cloud award

FCC’s cloud program wins award

The Federal Communications Commission's work on moving its systems to the cloud earned it recognition as one of the 2017 CIO 100 --'s award program honoring business and technology innovation. Although the majority of the  winners are large private-sector companies, public-sector organizations make up roughly 10 percent of this year's group.

The FCC was honored with a  CIO 100 in 2015, making it the only two-time government honoree -- a distinction that FCC CIO David Bray attributed to the teamwork that's taken hold among the IT staff as they've aggressively embraced the cloud.

"It's truly a team honor," Bray told FCW, a sister site to Government Cloud Insider. There was significant resistance from career IT staff when he first came to the agency and began pushing to move legacy systems to the cloud, he noted, but now "we really do gel as a team." And while the 2015 honor was for the FCC's initial cloud-migration project, this year's award recognizes the agency's sustained and successful shift.

"We don't have anything at all on-prem at this point," Bray said. Looking toward "an eighth year of no budget increase, we're showing we can still do things."

Those efforts have been recognized within the federal IT community as well -- Bray and FCC Senior Adviser Tony Summerlin both won FCW's Federal 100 award in 2015,and two FCC IT projects were finalists for last year's GCN dig IT Awards. The General Services Administration recently stood up a Federal Cloud Center of Excellence and recruited Bray to chair it, hoping other agencies can learn from the FCC's experience.

"We showed that we could fund additional IT on a flat budget," Bray said of his team. "Now the push is to demonstrate that other agencies can do that too." If the government put a man on the moon in less than nine years, he noted, "surely we can get 75 percent of systems to the cloud in 2.5 years!"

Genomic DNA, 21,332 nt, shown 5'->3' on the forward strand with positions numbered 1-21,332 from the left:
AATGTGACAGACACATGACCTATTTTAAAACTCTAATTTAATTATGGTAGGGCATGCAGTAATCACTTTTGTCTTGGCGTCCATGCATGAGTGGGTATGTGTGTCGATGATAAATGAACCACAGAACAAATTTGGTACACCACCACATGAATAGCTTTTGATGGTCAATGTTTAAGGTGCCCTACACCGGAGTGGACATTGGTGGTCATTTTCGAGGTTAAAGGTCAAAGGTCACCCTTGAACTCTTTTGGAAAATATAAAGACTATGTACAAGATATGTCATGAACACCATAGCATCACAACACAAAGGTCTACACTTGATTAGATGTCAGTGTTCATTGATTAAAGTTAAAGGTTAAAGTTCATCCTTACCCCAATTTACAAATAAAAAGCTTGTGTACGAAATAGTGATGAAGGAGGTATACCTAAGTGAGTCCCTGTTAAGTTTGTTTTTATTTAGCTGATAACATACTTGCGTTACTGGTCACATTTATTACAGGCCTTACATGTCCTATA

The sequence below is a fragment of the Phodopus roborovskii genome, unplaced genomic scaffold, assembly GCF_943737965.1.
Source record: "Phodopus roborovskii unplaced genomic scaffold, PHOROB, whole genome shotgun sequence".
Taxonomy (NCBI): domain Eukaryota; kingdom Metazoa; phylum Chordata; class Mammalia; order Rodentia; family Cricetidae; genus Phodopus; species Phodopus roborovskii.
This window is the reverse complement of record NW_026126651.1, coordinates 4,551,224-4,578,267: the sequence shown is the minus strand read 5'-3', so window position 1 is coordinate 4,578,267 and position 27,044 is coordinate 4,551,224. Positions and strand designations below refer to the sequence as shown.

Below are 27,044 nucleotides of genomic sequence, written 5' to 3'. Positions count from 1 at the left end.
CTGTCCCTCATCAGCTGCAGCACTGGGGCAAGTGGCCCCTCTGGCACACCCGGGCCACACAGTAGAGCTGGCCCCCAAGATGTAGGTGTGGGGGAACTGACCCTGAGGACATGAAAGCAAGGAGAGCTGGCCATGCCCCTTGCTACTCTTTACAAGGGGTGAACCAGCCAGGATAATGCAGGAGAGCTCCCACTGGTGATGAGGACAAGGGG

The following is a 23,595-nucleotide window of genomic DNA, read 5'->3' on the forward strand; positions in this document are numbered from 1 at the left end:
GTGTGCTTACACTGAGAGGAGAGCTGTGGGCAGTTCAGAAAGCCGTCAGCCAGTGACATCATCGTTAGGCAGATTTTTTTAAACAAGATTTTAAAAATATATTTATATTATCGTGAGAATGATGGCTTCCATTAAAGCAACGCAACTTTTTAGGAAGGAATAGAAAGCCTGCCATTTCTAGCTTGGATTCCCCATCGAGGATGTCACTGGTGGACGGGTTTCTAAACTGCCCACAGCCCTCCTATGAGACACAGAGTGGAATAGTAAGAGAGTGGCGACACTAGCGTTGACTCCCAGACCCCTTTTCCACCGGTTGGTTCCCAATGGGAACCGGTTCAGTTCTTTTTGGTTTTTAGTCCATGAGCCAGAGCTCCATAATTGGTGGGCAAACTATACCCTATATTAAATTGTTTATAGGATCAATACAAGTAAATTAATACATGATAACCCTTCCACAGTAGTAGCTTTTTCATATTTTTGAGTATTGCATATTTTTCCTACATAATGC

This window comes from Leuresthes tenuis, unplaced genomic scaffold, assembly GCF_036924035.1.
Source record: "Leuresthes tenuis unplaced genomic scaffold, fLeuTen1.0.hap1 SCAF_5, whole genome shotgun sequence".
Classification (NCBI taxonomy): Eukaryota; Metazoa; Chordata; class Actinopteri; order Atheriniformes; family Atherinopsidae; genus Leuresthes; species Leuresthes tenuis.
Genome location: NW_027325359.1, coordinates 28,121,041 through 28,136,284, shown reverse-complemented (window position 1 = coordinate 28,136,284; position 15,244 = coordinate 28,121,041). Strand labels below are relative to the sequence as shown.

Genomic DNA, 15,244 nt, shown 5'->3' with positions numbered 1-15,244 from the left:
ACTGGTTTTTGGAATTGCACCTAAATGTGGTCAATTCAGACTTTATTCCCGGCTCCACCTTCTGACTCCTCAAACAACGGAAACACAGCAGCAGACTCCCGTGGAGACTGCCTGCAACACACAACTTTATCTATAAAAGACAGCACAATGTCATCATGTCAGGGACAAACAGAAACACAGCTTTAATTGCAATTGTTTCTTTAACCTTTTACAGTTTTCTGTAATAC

The working group, he said, is trying to tackle the biggest barriers to cloud adoption: procurement, workforce education, standardized offerings and security concerns.

Many of the cloud-security fears are unfounded, Bray said, but there is still room for improvement. If multiple agencies are buying the same software-as-a-service solution, he said, ideally there would be a system where "DHS scans it once, and then is responsible for continuing to scan it. Agencies shouldn't DIY their cloud security."

Similarly, he said, cloud procurement should be better centralized. More contract vehicles are available now than when the FCC embarked on its migration, but Bray said the prices different agencies pay for the same cloud service can still vary by a factor of 10.

The group is making good progress, Bray said, and it plans to put out a playbook this summer. Recommendations also will be delivered to the Office of Management and Budget and could inform future governmentwide cloud policies. 

There's a real sense of urgency to get other agencies both comfortable and empowered to move most services to the cloud, Bray said. Thanks to his team's efforts over the past few years, the FCC can now "deliver things faster, more effective, more resilient," he said. Every agency needs to be able to "transform government at the speed necessary to keep up with the changing world."

About the Author

Troy K. Schneider is editor-in-chief of FCW and GCN.

Prior to joining 1105 Media in 2012, Schneider was the New America Foundation’s Director of Media & Technology, and before that was Managing Director for Electronic Publishing at the Atlantic Media Company. The founding editor of, Schneider also helped launch the political site in the mid-1990s, and worked on the earliest online efforts of the Los Angeles Times and Newsday. He began his career in print journalism, and has written for a wide range of publications, including The New York Times,, Slate, Politico, National Journal, Governing, and many of the other titles listed above.

Schneider is a graduate of Indiana University, where his emphases were journalism, business and religious studies.

Click here for previous articles by Schneider, or connect with him on Twitter: @troyschneider.


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